Most people love the look of vibrant and lush grass covering their lawn.
When it comes to lawn pesticides and dogs, it can be challenging to maintain that gorgeous yard without risking the health of our beloved pets.
Well, you don’t have to compromise the health and safety of your dog to have a great lawn. Read on to discover what you need to know about using pesticides as a dog owner.
What pesticides are used?
Pesticide is a broad term for any chemical or natural substance used to kill or repel pests. There are many types of pests. Thus there are many types of pesticides.
- Herbicides used for plants and weeds. Examples include desiccants and plant growth regulators.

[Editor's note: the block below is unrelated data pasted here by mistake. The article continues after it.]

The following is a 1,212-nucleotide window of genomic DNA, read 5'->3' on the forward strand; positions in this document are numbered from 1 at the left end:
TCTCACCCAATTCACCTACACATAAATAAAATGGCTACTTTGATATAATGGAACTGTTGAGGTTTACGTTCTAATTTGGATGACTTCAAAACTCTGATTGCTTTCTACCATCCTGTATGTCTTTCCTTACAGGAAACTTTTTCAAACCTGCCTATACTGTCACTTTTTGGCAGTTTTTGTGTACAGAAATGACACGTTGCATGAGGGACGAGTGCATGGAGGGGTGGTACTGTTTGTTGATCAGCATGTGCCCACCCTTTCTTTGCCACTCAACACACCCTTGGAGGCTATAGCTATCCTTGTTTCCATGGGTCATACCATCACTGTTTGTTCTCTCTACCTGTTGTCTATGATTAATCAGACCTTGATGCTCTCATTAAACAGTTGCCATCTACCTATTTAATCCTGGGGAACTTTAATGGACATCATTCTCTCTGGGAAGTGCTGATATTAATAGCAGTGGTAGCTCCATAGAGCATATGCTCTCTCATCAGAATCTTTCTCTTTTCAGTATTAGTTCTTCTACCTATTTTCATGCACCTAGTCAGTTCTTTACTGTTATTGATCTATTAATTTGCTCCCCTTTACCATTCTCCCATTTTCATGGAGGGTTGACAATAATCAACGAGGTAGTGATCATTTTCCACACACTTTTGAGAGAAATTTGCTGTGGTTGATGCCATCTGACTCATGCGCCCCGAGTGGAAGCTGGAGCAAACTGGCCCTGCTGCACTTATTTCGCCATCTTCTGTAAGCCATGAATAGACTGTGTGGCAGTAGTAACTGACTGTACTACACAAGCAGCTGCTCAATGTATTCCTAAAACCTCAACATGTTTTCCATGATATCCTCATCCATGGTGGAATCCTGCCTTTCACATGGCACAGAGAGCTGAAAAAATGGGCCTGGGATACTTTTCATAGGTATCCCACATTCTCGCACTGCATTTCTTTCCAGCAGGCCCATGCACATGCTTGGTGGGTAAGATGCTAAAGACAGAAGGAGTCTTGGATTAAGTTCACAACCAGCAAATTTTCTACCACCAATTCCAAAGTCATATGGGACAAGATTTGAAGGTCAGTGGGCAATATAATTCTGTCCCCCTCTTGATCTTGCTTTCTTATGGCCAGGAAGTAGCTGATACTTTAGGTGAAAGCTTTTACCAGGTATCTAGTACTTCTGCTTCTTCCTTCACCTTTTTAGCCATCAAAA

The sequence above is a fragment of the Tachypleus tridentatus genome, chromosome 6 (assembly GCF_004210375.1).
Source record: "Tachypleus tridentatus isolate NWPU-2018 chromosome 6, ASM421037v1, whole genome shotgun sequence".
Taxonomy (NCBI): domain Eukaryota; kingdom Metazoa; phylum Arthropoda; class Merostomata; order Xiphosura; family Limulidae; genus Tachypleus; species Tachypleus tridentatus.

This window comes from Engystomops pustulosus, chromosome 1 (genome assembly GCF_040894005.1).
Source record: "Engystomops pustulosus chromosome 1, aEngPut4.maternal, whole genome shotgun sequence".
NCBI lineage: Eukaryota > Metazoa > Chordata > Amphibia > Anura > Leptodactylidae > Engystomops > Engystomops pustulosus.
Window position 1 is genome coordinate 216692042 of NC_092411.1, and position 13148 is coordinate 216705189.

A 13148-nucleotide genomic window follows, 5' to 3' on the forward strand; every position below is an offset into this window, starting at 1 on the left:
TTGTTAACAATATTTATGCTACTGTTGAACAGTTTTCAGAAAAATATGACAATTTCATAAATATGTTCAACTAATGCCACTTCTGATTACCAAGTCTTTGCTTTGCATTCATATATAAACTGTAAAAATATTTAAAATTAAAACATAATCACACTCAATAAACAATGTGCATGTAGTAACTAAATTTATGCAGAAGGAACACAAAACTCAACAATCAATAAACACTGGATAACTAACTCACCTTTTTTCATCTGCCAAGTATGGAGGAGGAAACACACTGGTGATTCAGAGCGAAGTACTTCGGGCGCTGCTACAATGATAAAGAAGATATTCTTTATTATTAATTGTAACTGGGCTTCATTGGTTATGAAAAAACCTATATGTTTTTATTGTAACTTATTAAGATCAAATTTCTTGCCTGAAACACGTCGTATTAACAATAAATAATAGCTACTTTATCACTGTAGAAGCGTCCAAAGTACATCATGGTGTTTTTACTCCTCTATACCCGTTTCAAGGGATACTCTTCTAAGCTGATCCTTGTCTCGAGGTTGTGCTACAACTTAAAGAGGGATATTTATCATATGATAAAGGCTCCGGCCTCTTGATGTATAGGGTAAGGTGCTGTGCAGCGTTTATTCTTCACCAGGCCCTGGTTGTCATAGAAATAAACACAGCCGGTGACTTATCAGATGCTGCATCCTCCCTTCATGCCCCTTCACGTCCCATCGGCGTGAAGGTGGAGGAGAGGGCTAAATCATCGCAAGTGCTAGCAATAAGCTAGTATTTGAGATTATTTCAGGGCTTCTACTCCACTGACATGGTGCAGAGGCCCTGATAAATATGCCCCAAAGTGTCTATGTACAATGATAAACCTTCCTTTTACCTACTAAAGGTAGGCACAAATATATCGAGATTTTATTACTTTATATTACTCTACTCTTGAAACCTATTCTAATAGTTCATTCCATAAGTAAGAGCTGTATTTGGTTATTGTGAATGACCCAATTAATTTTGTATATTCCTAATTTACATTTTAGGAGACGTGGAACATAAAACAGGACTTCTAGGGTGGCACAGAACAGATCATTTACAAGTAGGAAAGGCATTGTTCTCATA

- Insecticides kill or repel insects. Typical insecticides are foggers, repellents, ovicides, and insect growth regulators.
- Fungicides prevent mold and mildew from growing. Treated Seeds use fungicides to prevent fungus before planting the crop.
- Disinfectants and Antimicrobials kill germs such as viruses or bacteria.
- Rodenticides kill larger pests like rats and mice or even gophers.
Some pesticides considered to be safer options include biopesticides or organic pesticides.
Common pesticides used in almost every backyard
Homeowners often use more than one of these pesticides in their backyards.
Homeowners use insecticides and rodenticides around the exterior of their homes. This is to prevent pests from getting inside. They also use both fungicides and herbicides across their lawns.